The humble caterpillar can be the answer to dealing with the growing mountains of plastic waste around the world, according to new research that shows it breaks down chemical bonds in plastic used for bags and packaging at unusually high speeds.
Scientists from the University of Cambridge and Spain say the discovery could lead to a biotechnological approach to polyethylene waste that chokes oceans and landfills. Plastic is usually highly resistant to breaking down, but nature may provide the answer.
The researchers found a caterpillar commercially bred for fishing bait has the ability to biodegrade polyethylene, one of the toughest and most used plastics, frequently found clogging landfill sites in the form of shopping bags.
The discovery is based on the wax worm, the larvae of the common insect Galleria mellonella, or greater wax moth, considered a scourge of beehives across Europe. In the wild, the worms live as parasites in bee colonies. Wax moths lay their eggs inside hives, where the worms hatch and grow on beeswax.
The chance discovery occurred when a member of the scientific team, Federica Bertocchini, an amateur bee-keeper, was removing the parasitic pests from honeycombs in her hives. The worms were temporarily kept in a typical plastic shopping bag that became riddled with holes.
Bertocchini, from the Institute of Biomedicine and Biotechnology of Cantabria, Spain, collaborated with colleagues Paolo Bombelli and Christopher Howe at the University of Cambridge’s department of biochemistry to conduct a timed experiment.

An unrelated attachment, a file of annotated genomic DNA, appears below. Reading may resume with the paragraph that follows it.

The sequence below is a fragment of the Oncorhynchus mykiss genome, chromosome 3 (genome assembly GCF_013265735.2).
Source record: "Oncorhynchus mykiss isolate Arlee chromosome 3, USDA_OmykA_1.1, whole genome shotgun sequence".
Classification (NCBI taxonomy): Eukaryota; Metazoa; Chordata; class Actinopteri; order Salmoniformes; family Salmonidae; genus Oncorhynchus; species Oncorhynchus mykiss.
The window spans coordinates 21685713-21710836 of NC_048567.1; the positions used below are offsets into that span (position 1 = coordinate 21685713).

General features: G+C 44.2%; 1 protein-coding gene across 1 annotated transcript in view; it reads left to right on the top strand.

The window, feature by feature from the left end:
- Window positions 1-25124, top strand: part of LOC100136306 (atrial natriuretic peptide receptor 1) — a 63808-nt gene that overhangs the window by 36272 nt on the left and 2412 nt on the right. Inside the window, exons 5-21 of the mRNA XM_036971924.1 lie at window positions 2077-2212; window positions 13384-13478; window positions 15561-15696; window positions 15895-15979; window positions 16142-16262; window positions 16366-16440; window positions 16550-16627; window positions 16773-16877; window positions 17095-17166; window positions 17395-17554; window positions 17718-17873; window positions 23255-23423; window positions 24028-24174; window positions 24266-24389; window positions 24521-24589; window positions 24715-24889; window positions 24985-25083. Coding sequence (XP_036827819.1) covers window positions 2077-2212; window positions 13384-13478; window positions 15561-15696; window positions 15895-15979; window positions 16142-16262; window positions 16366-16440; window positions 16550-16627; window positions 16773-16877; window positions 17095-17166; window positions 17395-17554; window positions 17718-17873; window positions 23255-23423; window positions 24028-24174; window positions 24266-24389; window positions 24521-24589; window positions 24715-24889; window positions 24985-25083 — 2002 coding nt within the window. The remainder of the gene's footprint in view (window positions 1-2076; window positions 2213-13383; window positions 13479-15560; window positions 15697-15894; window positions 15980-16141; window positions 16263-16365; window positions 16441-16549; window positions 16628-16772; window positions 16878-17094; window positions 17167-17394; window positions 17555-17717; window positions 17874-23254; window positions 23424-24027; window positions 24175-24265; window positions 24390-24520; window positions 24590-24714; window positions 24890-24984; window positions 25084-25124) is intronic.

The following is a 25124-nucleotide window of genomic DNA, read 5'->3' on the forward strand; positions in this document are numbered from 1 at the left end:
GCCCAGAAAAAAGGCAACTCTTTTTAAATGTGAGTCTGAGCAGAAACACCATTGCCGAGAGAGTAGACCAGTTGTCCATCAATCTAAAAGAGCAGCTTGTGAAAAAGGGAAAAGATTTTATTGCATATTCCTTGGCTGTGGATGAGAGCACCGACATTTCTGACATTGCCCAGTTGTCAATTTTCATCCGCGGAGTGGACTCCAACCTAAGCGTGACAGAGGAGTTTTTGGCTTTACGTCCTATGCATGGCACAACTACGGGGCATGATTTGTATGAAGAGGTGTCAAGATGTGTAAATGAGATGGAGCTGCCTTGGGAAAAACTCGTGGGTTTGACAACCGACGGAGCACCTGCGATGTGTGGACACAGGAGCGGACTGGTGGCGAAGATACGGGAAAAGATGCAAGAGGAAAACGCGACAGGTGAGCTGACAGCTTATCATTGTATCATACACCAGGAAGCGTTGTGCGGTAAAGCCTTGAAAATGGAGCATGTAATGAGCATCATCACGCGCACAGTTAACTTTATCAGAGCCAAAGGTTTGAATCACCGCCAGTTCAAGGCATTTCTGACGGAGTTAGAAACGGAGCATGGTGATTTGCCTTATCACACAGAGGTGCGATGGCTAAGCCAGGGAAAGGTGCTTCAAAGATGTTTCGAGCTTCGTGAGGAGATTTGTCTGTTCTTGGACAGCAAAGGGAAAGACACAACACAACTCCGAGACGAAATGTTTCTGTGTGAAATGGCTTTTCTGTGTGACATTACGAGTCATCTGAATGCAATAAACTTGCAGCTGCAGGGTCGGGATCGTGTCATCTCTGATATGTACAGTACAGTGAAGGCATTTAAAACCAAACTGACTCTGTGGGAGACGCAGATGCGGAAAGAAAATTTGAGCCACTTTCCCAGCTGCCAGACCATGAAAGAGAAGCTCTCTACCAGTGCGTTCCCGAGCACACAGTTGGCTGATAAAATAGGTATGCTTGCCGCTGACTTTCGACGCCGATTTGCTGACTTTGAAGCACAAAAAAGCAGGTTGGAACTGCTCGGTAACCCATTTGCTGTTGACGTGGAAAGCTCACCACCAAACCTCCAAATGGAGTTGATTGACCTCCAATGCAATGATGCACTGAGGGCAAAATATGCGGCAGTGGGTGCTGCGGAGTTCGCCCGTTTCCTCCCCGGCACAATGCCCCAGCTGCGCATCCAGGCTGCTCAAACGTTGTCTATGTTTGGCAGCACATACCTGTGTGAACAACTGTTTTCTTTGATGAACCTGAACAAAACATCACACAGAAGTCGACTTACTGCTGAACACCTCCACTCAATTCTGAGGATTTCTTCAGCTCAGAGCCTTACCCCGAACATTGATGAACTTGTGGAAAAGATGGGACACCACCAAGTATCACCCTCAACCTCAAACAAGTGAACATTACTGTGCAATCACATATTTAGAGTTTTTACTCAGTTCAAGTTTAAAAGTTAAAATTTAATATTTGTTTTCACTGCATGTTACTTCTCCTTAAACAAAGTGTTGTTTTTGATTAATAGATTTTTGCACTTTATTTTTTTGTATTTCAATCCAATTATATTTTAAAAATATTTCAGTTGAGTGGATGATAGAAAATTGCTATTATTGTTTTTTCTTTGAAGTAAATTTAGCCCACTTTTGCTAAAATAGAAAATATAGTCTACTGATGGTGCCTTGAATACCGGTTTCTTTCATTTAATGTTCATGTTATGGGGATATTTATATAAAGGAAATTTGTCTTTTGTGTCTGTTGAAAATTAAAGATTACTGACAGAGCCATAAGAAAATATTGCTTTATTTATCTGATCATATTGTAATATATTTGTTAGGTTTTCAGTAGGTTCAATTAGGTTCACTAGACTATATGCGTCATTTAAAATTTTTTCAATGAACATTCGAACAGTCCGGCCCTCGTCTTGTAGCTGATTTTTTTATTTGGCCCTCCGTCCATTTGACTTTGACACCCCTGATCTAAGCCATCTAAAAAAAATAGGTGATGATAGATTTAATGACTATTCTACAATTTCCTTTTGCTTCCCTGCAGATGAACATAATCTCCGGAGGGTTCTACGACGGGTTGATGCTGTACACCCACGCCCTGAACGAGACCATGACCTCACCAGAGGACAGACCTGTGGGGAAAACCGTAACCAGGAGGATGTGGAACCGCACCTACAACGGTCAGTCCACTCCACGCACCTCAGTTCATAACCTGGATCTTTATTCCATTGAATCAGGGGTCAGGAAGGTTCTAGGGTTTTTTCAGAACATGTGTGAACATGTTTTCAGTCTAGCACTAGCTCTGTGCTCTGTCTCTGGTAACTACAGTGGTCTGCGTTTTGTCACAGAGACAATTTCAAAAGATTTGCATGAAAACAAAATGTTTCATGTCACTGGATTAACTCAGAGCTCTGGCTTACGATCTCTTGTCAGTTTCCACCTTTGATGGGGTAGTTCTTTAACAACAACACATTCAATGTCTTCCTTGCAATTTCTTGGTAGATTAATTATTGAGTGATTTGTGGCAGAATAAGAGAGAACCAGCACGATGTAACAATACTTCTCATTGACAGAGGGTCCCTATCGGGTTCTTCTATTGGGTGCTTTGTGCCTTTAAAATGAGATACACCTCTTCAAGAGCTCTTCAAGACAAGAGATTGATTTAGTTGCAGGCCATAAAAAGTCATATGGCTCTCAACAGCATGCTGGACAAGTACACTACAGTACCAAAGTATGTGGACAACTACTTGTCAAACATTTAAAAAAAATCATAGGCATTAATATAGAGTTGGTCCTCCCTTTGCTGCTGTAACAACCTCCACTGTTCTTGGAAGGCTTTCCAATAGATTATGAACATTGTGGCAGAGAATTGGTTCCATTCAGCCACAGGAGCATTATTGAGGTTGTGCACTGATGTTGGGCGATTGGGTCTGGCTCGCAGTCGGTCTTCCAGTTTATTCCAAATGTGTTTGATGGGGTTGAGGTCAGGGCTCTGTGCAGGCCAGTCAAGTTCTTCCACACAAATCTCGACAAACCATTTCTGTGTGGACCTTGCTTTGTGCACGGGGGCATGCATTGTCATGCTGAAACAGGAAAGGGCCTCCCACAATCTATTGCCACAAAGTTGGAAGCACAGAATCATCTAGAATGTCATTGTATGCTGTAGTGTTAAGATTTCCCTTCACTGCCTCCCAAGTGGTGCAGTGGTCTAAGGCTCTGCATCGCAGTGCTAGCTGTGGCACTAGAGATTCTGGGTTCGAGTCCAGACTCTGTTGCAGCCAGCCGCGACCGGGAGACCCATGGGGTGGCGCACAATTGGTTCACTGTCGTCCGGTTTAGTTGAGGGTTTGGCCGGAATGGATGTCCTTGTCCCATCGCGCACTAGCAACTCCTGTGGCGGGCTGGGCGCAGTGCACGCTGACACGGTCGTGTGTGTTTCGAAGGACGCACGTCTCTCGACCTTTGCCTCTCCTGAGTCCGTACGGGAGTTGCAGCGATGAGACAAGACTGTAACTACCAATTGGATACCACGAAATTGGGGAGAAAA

Around 100 wax worms were exposed to a plastic bag from a UK supermarket. Holes started to appear after just 40 minutes, and after 12 hours, there was a reduction in plastic mass of 92 mg from the bag.
Scientists believe the degradation rate is extremely fast, compared to other recent discoveries, such as bacteria reported last year to biodegrade some plastics at a rate of 0.13 mg a day, a release from the University of Cambridge said.
"If a single enzyme is responsible for this chemical process, its reproduction on a large scale using biotechnological methods should be achievable," said Bombelli, first author of the study published in the journal Current Biology.
"This discovery could be an important tool for helping to get rid of the polyethylene plastic waste accumulated in landfill sites and oceans."
Polyethylene is largely used in packaging, and accounts for 40% of total demand for plastic products across Europe – where up to 38% of plastic is discarded in landfills. People around the world use around a trillion plastic bags every year.
While the molecular detail of wax biodegradation requires further investigation, researchers said it is likely that digesting beeswax and polyethylene involves breaking similar types of chemical bonds.
“Wax is a polymer, a sort of ‘natural plastic’, and has a chemical structure not dissimilar to polyethylene,” said Bertocchini, the study’s lead author.
The researchers conducted spectroscopic analysis to show the chemical bonds in the plastic were breaking. The analysis showed the worms transformed the polyethylene into ethylene glycol, representing un-bonded “monomer” molecules.
To confirm it wasn’t just the chewing mechanism of the caterpillars degrading the plastic, the team mashed up some of the worms and smeared them on polyethylene bags, with similar results.
“The caterpillars are not just eating the plastic without modifying its chemical make-up. We showed that the polymer chains in polyethylene plastic are actually broken by the wax worms,” said Bombelli.